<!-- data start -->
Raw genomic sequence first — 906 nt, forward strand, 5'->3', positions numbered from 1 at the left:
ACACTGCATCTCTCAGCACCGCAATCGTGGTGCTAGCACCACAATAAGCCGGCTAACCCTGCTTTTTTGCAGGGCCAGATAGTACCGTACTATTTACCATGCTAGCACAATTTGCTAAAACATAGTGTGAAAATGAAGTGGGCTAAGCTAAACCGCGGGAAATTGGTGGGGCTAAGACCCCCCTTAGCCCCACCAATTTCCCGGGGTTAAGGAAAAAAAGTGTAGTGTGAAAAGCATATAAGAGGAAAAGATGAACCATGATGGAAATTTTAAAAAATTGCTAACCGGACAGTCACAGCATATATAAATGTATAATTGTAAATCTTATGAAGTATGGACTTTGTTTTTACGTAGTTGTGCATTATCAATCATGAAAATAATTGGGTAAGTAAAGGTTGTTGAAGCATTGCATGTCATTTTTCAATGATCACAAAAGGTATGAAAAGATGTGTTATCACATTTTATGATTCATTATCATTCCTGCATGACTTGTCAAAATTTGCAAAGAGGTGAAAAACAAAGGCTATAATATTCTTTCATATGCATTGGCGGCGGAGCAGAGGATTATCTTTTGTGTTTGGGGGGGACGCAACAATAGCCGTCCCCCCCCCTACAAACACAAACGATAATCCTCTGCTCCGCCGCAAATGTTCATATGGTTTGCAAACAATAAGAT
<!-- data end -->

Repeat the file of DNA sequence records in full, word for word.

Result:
Raw genomic sequence first — 906 nt, forward strand, 5'->3', positions numbered from 1 at the left:
ACACTGCATCTCTCAGCACCGCAATCGTGGTGCTAGCACCACAATAAGCCGGCTAACCCTGCTTTTTTGCAGGGCCAGATAGTACCGTACTATTTACCATGCTAGCACAATTTGCTAAAACATAGTGTGAAAATGAAGTGGGCTAAGCTAAACCGCGGGAAATTGGTGGGGCTAAGACCCCCCTTAGCCCCACCAATTTCCCGGGGTTAAGGAAAAAAAGTGTAGTGTGAAAAGCATATAAGAGGAAAAGATGAACCATGATGGAAATTTTAAAAAATTGCTAACCGGACAGTCACAGCATATATAAATGTATAATTGTAAATCTTATGAAGTATGGACTTTGTTTTTACGTAGTTGTGCATTATCAATCATGAAAATAATTGGGTAAGTAAAGGTTGTTGAAGCATTGCATGTCATTTTTCAATGATCACAAAAGGTATGAAAAGATGTGTTATCACATTTTATGATTCATTATCATTCCTGCATGACTTGTCAAAATTTGCAAAGAGGTGAAAAACAAAGGCTATAATATTCTTTCATATGCATTGGCGGCGGAGCAGAGGATTATCTTTTGTGTTTGGGGGGGACGCAACAATAGCCGTCCCCCCCCCTACAAACACAAACGATAATCCTCTGCTCCGCCGCAAATGTTCATATGGTTTGCAAACAATAAGAT